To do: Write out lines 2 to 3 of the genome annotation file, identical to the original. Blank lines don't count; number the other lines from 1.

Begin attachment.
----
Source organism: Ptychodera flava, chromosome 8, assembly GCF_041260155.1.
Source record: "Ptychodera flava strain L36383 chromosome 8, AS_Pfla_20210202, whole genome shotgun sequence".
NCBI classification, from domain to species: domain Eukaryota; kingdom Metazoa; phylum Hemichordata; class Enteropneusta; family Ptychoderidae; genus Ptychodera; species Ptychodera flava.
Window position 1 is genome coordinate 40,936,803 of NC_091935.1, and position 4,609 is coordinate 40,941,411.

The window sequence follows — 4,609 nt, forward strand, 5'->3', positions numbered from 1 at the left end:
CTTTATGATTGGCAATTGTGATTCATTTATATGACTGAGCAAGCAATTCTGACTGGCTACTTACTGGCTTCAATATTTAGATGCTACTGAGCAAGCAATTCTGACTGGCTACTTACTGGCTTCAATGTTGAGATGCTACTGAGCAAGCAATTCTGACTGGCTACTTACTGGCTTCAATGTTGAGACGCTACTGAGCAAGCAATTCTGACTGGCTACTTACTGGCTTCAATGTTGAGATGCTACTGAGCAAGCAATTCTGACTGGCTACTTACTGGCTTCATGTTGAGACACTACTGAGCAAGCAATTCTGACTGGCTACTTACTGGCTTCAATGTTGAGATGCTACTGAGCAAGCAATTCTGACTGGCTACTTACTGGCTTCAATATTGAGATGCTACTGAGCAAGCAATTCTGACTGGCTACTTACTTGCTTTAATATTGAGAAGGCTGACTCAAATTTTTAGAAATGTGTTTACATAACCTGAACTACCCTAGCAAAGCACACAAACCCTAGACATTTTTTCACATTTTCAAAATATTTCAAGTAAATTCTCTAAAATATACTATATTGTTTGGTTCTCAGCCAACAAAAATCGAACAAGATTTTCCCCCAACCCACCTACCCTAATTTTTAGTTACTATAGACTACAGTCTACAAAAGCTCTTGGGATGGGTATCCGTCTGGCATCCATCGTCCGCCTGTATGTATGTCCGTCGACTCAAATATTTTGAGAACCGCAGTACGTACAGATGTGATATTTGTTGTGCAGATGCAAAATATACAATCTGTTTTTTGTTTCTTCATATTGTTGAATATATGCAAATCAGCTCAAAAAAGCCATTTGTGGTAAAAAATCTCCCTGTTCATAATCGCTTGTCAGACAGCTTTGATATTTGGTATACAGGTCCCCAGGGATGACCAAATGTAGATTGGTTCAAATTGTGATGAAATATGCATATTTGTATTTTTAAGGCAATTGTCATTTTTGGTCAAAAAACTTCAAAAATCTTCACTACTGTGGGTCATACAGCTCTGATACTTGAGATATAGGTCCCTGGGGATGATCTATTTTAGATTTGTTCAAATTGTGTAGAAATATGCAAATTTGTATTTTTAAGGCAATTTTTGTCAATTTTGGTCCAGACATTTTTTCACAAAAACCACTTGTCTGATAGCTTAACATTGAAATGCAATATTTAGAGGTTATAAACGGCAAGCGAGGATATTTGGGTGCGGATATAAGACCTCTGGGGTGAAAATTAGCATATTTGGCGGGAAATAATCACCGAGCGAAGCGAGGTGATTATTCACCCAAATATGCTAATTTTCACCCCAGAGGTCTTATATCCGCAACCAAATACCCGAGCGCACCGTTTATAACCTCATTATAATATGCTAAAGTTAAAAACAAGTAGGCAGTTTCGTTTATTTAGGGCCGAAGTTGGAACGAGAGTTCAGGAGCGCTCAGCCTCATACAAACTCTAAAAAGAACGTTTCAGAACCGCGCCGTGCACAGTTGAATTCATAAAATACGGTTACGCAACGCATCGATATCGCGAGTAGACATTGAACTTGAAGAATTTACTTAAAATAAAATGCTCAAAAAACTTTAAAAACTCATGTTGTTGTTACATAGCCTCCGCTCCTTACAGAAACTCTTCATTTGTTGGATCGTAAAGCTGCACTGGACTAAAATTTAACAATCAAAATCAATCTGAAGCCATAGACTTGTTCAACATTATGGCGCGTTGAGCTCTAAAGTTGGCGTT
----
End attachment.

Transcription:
Source record: "Ptychodera flava strain L36383 chromosome 8, AS_Pfla_20210202, whole genome shotgun sequence".
NCBI classification, from domain to species: domain Eukaryota; kingdom Metazoa; phylum Hemichordata; class Enteropneusta; family Ptychoderidae; genus Ptychodera; species Ptychodera flava.